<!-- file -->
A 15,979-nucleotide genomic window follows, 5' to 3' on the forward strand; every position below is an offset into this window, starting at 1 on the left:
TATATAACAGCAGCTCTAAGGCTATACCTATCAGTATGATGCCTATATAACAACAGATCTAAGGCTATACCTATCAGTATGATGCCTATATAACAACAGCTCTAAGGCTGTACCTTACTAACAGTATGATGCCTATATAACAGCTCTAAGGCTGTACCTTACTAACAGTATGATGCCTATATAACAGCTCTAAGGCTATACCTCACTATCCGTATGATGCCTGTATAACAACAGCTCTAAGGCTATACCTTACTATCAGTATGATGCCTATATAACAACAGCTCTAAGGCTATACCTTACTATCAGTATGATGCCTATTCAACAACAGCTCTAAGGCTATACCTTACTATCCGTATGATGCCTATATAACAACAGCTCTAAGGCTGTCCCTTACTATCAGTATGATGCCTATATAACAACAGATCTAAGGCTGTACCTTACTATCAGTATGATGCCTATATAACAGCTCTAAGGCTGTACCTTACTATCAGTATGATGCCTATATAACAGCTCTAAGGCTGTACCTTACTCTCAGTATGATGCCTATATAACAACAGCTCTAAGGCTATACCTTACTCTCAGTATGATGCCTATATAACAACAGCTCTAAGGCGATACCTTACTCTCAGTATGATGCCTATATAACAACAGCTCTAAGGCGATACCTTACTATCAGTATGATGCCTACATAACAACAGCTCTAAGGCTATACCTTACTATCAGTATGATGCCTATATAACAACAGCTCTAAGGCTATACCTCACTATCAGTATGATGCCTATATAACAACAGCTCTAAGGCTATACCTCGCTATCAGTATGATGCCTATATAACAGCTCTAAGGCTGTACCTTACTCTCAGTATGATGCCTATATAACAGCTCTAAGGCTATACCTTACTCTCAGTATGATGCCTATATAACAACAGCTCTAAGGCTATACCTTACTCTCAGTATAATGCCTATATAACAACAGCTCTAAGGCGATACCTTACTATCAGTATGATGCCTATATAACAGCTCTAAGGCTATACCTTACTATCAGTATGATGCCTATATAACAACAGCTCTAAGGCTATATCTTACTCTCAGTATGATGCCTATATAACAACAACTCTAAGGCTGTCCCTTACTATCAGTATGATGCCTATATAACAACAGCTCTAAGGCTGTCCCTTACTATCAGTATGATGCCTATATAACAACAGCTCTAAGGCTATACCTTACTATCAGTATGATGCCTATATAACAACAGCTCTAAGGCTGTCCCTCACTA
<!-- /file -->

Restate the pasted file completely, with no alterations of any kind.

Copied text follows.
A 15,979-nucleotide genomic window follows, 5' to 3' on the forward strand; every position below is an offset into this window, starting at 1 on the left:
TATATAACAGCAGCTCTAAGGCTATACCTATCAGTATGATGCCTATATAACAACAGATCTAAGGCTATACCTATCAGTATGATGCCTATATAACAACAGCTCTAAGGCTGTACCTTACTAACAGTATGATGCCTATATAACAGCTCTAAGGCTGTACCTTACTAACAGTATGATGCCTATATAACAGCTCTAAGGCTATACCTCACTATCCGTATGATGCCTGTATAACAACAGCTCTAAGGCTATACCTTACTATCAGTATGATGCCTATATAACAACAGCTCTAAGGCTATACCTTACTATCAGTATGATGCCTATTCAACAACAGCTCTAAGGCTATACCTTACTATCCGTATGATGCCTATATAACAACAGCTCTAAGGCTGTCCCTTACTATCAGTATGATGCCTATATAACAACAGATCTAAGGCTGTACCTTACTATCAGTATGATGCCTATATAACAGCTCTAAGGCTGTACCTTACTATCAGTATGATGCCTATATAACAGCTCTAAGGCTGTACCTTACTCTCAGTATGATGCCTATATAACAACAGCTCTAAGGCTATACCTTACTCTCAGTATGATGCCTATATAACAACAGCTCTAAGGCGATACCTTACTCTCAGTATGATGCCTATATAACAACAGCTCTAAGGCGATACCTTACTATCAGTATGATGCCTACATAACAACAGCTCTAAGGCTATACCTTACTATCAGTATGATGCCTATATAACAACAGCTCTAAGGCTATACCTCACTATCAGTATGATGCCTATATAACAACAGCTCTAAGGCTATACCTCGCTATCAGTATGATGCCTATATAACAGCTCTAAGGCTGTACCTTACTCTCAGTATGATGCCTATATAACAGCTCTAAGGCTATACCTTACTCTCAGTATGATGCCTATATAACAACAGCTCTAAGGCTATACCTTACTCTCAGTATAATGCCTATATAACAACAGCTCTAAGGCGATACCTTACTATCAGTATGATGCCTATATAACAGCTCTAAGGCTATACCTTACTATCAGTATGATGCCTATATAACAACAGCTCTAAGGCTATATCTTACTCTCAGTATGATGCCTATATAACAACAACTCTAAGGCTGTCCCTTACTATCAGTATGATGCCTATATAACAACAGCTCTAAGGCTGTCCCTTACTATCAGTATGATGCCTATATAACAACAGCTCTAAGGCTATACCTTACTATCAGTATGATGCCTATATAACAACAGCTCTAAGGCTGTCCCTCACTA